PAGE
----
In a selfish act of rage, Lemak committed murder and attempted suicide. She needs to remain in custody for the rest of her natural life. Period. Her excuses have no weight in any reasonable parole process, as she is just trying to bullshit her way out of accountability. She poses an imminent danger to others and needs to be kept in a secure facility.
Every street in America has people who struggle through bad marriages and raising kids as a single parent. Only the most self-absorbed consider killing their children, and only the purely evil ones actually act on the thoughts.
The U.S. never really has decided what it most wants its criminal sentences to accomplish. Punishment? In that case a finite period of confinement, then release, makes sense, like giving a kid a time-out. Or is it revenge? Lock ’em up and make ’em suffer! Protecting the public from a dangerous person? No evidence that applies here. Rehabilitation into a model citizen? Victim compensation? The justice system rarely even attempts those.
Scientists know that some drugs help the majority of people, but they really don’t understand the mechanism. They don’t know why the drugs don’t work for some people. They don’t know why the drugs have an adverse effect on some people, and they don’t know why they occasionally have severe adverse effects.
Eric’s Summing Up
My sense from these and other letters and comments is that clemency for Marilyn Lemak — releasing her from prison after 23 years — would be highly controversial to unpopular. In Thursday’s issue I will publish a lengthy response to many of these comments by Janet Lagerloef, the writer who befriended Lemak about 10 years ago and is finishing up a book that deals with the issues raised in her case.
Some of my thinking on this is rooted in the numerous columns I wrote about Debra Gindorf of Zion, who in 1985 when she was 20, killed her two children — Christina, age 23 months, and Jason, age 3 months — and tried to take her own life in what came to be understood as a tragic case of postpartum psychosis. She was sentenced to life without parole but released by Gov. Pat Quinn in 2009 in what I considered an act of courage but many in my readership considered a travesty for many of the reasons expressed above.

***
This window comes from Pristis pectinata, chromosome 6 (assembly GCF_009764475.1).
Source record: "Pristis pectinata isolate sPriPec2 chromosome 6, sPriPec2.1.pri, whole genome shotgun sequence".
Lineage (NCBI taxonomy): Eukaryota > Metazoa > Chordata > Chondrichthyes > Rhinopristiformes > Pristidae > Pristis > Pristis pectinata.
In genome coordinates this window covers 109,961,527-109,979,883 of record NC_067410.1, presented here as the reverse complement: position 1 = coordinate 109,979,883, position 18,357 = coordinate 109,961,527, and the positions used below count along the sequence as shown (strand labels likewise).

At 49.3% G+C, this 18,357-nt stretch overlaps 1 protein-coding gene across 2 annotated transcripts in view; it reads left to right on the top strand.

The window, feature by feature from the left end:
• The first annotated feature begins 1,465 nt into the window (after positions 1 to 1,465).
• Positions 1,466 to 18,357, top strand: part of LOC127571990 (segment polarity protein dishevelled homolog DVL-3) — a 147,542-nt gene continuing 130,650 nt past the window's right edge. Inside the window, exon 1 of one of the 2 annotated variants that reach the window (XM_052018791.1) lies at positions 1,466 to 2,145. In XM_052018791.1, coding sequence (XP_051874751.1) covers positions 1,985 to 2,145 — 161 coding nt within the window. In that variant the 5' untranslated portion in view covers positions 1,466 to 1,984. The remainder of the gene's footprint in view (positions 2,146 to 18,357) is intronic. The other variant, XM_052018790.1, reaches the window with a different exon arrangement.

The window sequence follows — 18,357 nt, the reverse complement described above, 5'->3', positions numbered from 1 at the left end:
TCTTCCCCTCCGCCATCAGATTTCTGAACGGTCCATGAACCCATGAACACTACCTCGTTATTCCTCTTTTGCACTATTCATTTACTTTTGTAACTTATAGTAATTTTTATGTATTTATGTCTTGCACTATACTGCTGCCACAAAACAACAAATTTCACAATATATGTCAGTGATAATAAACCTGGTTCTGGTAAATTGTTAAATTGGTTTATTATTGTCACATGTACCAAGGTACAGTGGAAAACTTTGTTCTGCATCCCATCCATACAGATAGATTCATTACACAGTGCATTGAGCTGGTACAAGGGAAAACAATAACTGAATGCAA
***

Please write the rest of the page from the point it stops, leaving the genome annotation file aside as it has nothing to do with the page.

(I reached out to Gindorf by email this week. She told me she’s doing OK, has a good job and a place to live out of state, but said she doesn’t want to be any more specific than that because of difficulties she’s had escaping her past. Gindorf knew Lemak when they were in prison together and in her email expressed great skepticism about Lemak’s bid for clemency.)
It seems pat to me to conclude that an otherwise normal, law-abiding person who precipitously commits a monstrous act is definitionally a monster. Yet of course we do need strong social sanctions in place to tamp down or deter momentary awful urges; the justice system can’t give license to people to give in to irrational impulses and so must punish criminal acts committed in such a state.
And it seems intellectually lazy not to seek explanations because you confuse explanations in your mind with excuses. One can understand or attempt to understand what Marilyn Lemak did without dismissing it or diminishing the horror of the losses of those children.
Did she murder her three children and try to kill herself in a cold, wrathful, depraved yet logical effort to inflict as much pain as possible upon her estranged husband? Or was her thinking so distorted by the drug she was taking — a drug that can have dramatic side effects but usually doesn’t — that she deluded believed that ending her life and the lives of her children was best for all involved?
The latter proposition deserves careful study and evaluation by experts and reconsideration in the form of a new trial in my view.
To answer Nancy M., punishment has four main purposes: Retribution (revenge), Rehabilitation, Deterrence (of others tempted to commit a similar crime) and Incapacitation (preventing the convicted person from reoffending).